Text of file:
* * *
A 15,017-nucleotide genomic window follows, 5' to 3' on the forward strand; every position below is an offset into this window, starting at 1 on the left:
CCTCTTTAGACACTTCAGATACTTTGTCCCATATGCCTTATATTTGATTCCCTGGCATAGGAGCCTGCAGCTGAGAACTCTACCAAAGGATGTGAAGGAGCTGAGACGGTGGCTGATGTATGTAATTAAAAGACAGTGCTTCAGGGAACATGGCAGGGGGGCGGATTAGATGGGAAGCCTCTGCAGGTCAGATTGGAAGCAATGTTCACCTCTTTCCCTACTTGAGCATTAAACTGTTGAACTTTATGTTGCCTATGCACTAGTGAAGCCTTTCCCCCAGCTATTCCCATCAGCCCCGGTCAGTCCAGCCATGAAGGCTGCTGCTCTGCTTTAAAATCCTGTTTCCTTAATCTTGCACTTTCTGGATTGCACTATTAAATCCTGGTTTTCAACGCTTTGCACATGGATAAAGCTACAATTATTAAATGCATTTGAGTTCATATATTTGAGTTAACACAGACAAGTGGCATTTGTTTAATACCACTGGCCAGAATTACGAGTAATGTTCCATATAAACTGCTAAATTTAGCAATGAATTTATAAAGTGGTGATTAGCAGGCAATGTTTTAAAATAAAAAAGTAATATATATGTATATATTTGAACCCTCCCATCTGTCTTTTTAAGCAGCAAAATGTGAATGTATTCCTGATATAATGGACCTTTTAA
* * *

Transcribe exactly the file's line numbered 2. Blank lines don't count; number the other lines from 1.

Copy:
CCTCTTTAGACACTTCAGATACTTTGTCCCATATGCCTTATATTTGATTCCCTGGCATAGGAGCCTGCAGCTGAGAACTCTACCAAAGGATGTGAAGGAGCTGAGACGGTGGCTGATGTATGTAATTAAAAGACAGTGCTTCAGGGAACATGGCAGGGGGGCGGATTAGATGGGAAGCCTCTGCAGGTCAGATTGGAAGCAATGTTCACCTCTTTCCCTACTTGAGCATTAAACTGTTGAACTTTATGTTGCCTATGCACTAGTGAAGCCTTTCCCCCAGCTATTCCCATCAGCCCCGGTCAGTCCAGCCATGAAGGCTGCTGCTCTGCTTTAAAATCCTGTTTCCTTAATCTTGCACTTTCTGGATTGCACTATTAAATCCTGGTTTTCAACGCTTTGCACATGGATAAAGCTACAATTATTAAATGCATTTGAGTTCATATATTTGAGTTAACACAGACAAGTGGCATTTGTTTAATACCACTGGCCAGAATTACGAGTAATGTTCCATATAAACTGCTAAATTTAGCAATGAATTTATAAAGTGGTGATTAGCAGGCAATGTTTTAAAATAAAAAAGTAATATATATGTATATATTTGAACCCTCCCATCTGTCTTTTTAAGCAGCAAAATGTGAATGTATTCCTGATATAATGGACCTTTTAA